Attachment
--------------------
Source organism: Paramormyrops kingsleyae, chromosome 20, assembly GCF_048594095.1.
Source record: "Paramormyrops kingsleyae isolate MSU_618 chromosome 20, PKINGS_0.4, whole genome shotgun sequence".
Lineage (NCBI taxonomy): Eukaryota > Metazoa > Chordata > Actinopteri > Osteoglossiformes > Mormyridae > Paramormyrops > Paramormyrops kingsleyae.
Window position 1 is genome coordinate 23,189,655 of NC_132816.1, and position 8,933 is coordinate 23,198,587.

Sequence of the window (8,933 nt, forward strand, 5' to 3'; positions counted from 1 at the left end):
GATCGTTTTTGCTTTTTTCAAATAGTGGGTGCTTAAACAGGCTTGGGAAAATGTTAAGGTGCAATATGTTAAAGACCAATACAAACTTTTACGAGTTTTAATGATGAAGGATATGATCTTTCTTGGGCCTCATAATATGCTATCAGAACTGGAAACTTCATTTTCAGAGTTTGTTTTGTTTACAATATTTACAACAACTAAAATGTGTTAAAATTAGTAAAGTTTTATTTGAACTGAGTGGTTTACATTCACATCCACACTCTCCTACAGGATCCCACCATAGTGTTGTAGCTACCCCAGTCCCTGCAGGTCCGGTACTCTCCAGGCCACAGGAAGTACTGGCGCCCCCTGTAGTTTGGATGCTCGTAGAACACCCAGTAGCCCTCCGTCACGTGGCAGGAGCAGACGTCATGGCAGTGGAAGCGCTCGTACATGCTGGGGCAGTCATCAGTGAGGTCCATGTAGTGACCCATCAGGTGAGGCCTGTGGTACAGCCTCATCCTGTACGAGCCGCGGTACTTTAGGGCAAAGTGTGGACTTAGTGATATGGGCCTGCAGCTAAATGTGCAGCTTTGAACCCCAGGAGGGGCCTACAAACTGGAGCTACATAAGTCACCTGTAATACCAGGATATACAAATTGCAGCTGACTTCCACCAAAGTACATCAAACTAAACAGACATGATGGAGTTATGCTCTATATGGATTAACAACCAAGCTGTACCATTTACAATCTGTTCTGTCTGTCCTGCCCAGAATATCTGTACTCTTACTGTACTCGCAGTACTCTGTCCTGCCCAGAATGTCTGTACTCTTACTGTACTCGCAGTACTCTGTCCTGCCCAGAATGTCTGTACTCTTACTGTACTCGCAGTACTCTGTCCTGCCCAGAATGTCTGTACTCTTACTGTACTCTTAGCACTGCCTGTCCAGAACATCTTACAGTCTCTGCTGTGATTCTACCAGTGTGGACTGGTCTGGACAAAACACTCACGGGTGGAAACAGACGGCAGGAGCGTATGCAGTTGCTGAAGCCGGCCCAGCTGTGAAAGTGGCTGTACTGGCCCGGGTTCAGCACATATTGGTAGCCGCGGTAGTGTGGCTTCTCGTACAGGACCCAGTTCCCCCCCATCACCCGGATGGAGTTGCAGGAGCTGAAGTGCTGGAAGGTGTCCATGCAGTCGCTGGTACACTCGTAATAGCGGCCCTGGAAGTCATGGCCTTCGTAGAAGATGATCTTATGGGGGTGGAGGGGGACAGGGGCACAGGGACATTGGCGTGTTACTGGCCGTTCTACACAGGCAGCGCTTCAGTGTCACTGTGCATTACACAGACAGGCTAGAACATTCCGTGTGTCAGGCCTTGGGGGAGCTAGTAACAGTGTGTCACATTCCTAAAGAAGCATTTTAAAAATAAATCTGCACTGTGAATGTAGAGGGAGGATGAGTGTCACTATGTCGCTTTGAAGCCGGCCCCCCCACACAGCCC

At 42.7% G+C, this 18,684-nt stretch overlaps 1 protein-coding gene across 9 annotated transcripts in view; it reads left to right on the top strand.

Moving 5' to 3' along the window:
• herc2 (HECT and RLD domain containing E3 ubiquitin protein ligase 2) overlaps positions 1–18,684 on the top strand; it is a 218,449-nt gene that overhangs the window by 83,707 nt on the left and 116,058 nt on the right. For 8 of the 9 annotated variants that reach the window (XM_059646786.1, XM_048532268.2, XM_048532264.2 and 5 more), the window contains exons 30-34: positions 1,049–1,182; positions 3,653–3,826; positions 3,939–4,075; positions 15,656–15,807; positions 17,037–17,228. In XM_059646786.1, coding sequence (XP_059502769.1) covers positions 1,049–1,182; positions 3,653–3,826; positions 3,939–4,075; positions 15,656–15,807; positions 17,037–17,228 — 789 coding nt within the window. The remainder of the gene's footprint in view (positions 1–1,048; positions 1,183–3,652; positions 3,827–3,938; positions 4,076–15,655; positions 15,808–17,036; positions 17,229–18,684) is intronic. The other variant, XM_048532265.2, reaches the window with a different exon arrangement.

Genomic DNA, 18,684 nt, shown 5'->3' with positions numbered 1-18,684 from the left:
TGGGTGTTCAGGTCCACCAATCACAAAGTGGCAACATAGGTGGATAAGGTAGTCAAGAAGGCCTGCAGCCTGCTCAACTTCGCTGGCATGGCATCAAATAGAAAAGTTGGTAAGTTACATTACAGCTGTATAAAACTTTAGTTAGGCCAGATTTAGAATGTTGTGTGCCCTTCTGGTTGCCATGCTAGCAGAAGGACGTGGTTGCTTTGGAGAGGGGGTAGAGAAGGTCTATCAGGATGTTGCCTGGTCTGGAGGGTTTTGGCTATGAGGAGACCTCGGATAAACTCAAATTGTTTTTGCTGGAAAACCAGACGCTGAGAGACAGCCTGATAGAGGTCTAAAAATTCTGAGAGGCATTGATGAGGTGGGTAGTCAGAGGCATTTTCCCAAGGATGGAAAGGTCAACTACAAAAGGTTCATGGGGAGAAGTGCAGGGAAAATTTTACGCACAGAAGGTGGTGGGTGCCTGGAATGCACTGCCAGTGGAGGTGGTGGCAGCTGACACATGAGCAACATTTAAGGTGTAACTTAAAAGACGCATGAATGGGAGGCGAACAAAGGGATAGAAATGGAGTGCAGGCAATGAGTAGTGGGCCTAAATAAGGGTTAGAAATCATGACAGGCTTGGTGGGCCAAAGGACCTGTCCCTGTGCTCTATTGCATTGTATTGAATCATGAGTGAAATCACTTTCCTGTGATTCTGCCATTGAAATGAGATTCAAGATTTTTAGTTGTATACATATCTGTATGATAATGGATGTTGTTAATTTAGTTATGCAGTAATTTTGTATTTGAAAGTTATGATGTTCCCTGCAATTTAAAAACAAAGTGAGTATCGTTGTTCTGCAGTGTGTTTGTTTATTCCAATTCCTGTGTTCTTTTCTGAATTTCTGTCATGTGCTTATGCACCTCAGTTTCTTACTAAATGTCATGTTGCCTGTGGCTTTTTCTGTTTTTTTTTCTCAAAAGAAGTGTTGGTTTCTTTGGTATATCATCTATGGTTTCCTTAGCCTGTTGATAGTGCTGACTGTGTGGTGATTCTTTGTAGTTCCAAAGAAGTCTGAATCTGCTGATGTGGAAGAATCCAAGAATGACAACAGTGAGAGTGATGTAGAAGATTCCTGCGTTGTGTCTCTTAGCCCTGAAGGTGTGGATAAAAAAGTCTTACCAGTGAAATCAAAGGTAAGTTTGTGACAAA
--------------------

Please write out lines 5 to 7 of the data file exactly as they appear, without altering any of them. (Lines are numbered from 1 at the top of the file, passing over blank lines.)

Sequence of the window (8,933 nt, forward strand, 5' to 3'; positions counted from 1 at the left end):
GATCGTTTTTGCTTTTTTCAAATAGTGGGTGCTTAAACAGGCTTGGGAAAATGTTAAGGTGCAATATGTTAAAGACCAATACAAACTTTTACGAGTTTTAATGATGAAGGATATGATCTTTCTTGGGCCTCATAATATGCTATCAGAACTGGAAACTTCATTTTCAGAGTTTGTTTTGTTTACAATATTTACAACAACTAAAATGTGTTAAAATTAGTAAAGTTTTATTTGAACTGAGTGGTTTACATTCACATCCACACTCTCCTACAGGATCCCACCATAGTGTTGTAGCTACCCCAGTCCCTGCAGGTCCGGTACTCTCCAGGCCACAGGAAGTACTGGCGCCCCCTGTAGTTTGGATGCTCGTAGAACACCCAGTAGCCCTCCGTCACGTGGCAGGAGCAGACGTCATGGCAGTGGAAGCGCTCGTACATGCTGGGGCAGTCATCAGTGAGGTCCATGTAGTGACCCATCAGGTGAGGCCTGTGGTACAGCCTCATCCTGTACGAGCCGCGGTACTTTAGGGCAAAGTGTGGACTTAGTGATATGGGCCTGCAGCTAAATGTGCAGCTTTGAACCCCAGGAGGGGCCTACAAACTGGAGCTACATAAGTCACCTGTAATACCAGGATATACAAATTGCAGCTGACTTCCACCAAAGTACATCAAACTAAACAGACATGATGGAGTTATGCTCTATATGGATTAACAACCAAGCTGTACCATTTACAATCTGTTCTGTCTGTCCTGCCCAGAATATCTGTACTCTTACTGTACTCGCAGTACTCTGTCCTGCCCAGAATGTCTGTACTCTTACTGTACTCGCAGTACTCTGTCCTGCCCAGAATGTCTGTACTCTTACTGTACTCGCAGTACTCTGTCCTGCCCAGAATGTCTGTACTCTTACTGTACTCTTAGCACTGCCTGTCCAGAACATCTTACAGTCTCTGCTGTGATTCTACCAGTGTGGACTGGTCTGGACAAAACACTCACGGGTGGAAACAGACGGCAGGAGCGTATGCAGTTGCTGAAGCCGGCCCAGCTGTGAAAGTGGCTGTACTGGCCCGGGTTCAGCACATATTGGTAGCCGCGGTAGTGTGGCTTCTCGTACAGGACCCAGTTCCCCCCCATCACCCGGATGGAGTTGCAGGAGCTGAAGTGCTGGAAGGTGTCCATGCAGTCGCTGGTACACTCGTAATAGCGGCCCTGGAAGTCATGGCCTTCGTAGAAGATGATCTTATGGGGGTGGAGGGGGACAGGGGCACAGGGACATTGGCGTGTTACTGGCCGTTCTACACAGGCAGCGCTTCAGTGTCACTGTGCATTACACAGACAGGCTAGAACATTCCGTGTGTCAGGCCTTGGGGGAGCTAGTAACAGTGTGTCACATTCCTAAAGAAGCATTTTAAAAATAAATCTGCACTGTGAATGTAGAGGGAGGATGAGTGTCACTATGTCGCTTTGAAGCCGGCCCCCCCACACAGCCC

At 42.7% G+C, this 18,684-nt stretch overlaps 1 protein-coding gene across 9 annotated transcripts in view; it reads left to right on the top strand.